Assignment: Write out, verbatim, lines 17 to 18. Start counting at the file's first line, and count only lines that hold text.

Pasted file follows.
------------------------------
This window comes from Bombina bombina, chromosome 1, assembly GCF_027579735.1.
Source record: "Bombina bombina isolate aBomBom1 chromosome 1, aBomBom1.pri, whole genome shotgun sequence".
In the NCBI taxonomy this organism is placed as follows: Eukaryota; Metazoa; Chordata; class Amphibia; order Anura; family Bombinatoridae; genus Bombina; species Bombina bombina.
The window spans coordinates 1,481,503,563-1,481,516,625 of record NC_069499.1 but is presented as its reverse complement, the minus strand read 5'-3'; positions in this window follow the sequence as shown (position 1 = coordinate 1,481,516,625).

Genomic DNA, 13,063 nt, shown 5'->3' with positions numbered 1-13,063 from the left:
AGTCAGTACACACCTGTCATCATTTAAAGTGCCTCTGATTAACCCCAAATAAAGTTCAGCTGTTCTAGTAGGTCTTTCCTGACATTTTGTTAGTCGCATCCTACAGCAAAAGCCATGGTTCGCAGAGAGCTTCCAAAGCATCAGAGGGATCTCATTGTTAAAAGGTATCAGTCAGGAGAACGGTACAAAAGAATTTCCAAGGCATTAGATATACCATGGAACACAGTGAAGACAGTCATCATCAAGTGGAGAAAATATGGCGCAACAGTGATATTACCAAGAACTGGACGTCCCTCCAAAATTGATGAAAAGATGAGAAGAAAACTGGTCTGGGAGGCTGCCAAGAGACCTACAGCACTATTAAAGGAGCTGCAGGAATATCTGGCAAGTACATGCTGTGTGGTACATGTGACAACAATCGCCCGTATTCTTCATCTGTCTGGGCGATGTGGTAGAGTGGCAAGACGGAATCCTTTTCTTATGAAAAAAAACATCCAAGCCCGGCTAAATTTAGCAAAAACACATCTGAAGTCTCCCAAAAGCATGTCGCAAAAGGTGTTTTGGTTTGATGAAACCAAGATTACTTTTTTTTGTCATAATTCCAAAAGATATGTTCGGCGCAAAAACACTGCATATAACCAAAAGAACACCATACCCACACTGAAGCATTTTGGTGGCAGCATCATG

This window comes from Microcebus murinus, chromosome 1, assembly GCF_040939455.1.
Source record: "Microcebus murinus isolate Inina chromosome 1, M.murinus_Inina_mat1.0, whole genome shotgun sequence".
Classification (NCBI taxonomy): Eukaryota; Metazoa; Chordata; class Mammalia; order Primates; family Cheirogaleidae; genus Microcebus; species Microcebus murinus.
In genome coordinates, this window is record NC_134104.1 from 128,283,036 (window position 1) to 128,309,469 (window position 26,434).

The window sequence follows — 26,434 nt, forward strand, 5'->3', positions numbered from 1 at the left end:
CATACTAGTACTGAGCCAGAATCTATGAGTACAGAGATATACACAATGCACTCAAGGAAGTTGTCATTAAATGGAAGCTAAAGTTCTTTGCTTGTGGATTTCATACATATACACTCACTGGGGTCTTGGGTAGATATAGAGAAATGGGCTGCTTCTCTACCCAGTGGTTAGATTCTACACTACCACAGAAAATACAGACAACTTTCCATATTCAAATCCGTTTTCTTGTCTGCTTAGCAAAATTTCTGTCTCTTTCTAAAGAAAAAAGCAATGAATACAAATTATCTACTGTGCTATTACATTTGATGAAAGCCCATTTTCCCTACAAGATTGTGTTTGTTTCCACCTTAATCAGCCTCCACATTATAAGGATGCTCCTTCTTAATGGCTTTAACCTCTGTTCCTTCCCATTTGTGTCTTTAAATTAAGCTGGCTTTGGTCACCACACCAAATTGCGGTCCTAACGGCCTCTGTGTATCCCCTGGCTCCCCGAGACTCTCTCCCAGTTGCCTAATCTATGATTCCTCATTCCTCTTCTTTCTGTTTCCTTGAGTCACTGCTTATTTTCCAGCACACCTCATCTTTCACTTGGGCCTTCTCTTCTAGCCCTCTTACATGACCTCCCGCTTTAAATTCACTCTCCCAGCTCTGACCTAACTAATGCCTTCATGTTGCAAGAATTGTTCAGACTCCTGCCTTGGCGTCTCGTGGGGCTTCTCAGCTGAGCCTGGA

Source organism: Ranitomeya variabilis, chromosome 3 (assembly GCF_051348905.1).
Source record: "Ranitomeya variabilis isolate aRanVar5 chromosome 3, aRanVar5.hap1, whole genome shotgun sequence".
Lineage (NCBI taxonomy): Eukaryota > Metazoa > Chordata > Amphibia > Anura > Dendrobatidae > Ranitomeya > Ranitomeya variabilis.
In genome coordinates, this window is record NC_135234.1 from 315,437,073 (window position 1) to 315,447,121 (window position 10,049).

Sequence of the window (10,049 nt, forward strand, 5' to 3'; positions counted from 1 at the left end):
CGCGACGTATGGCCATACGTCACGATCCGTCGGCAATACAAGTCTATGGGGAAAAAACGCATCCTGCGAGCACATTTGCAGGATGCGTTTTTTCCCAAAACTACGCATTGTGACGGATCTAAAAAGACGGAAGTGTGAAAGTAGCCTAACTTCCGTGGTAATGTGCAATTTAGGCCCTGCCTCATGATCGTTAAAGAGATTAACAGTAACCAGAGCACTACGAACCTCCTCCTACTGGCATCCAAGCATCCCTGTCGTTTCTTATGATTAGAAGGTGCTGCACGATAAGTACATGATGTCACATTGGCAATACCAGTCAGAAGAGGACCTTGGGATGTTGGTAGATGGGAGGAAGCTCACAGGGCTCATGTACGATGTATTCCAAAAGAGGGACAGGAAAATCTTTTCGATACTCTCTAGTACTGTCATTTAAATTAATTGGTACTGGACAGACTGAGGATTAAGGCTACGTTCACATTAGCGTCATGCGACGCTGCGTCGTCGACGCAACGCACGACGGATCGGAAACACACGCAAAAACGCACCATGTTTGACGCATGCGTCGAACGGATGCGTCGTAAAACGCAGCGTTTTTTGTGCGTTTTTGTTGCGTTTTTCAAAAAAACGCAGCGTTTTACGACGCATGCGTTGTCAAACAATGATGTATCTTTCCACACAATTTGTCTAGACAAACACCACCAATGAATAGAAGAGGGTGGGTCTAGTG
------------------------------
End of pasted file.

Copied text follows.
Sequence of the window (10,049 nt, forward strand, 5' to 3'; positions counted from 1 at the left end):
CGCGACGTATGGCCATACGTCACGATCCGTCGGCAATACAAGTCTATGGGGAAAAAACGCATCCTGCGAGCACATTTGCAGGATGCGTTTTTTCCCAAAACTACGCATTGTGACGGATCTAAAAAGACGGAAGTGTGAAAGTAGCCTAACTTCCGTGGTAATGTGCAATTTAGGCCCTGCCTCATGATCGTTAAAGAGATTAACAGTAACCAGAGCACTACGAACCTCCTCCTACTGGCATCCAAGCATCCCTGTCGTTTCTTATGATTAGAAGGTGCTGCACGATAAGTACATGATGTCACATTGGCAATACCAGTCAGAAGAGGACCTTGGGATGTTGGTAGATGGGAGGAAGCTCACAGGGCTCATGTACGATGTATTCCAAAAGAGGGACAGGAAAATCTTTTCGATACTCTCTAGTACTGTCATTTAAATTAATTGGTACTGGACAGACTGAGGATTAAGGCTACGTTCACATTAGCGTCATGCGACGCTGCGTCGTCGACGCAACGCACGACGGATCGGAAACACACGCAAAAACGCACCATGTTTGACGCATGCGTCGAACGGATGCGTCGTAAAACGCAGCGTTTTTTGTGCGTTTTTGTTGCGTTTTTCAAAAAAACGCAGCGTTTTACGACGCATGCGTTGTCAAACAATGATGTATCTTTCCACACAATTTGTCTAGACAAACACCACCAATGAATAGAAGAGGGTGGGTCTAGTG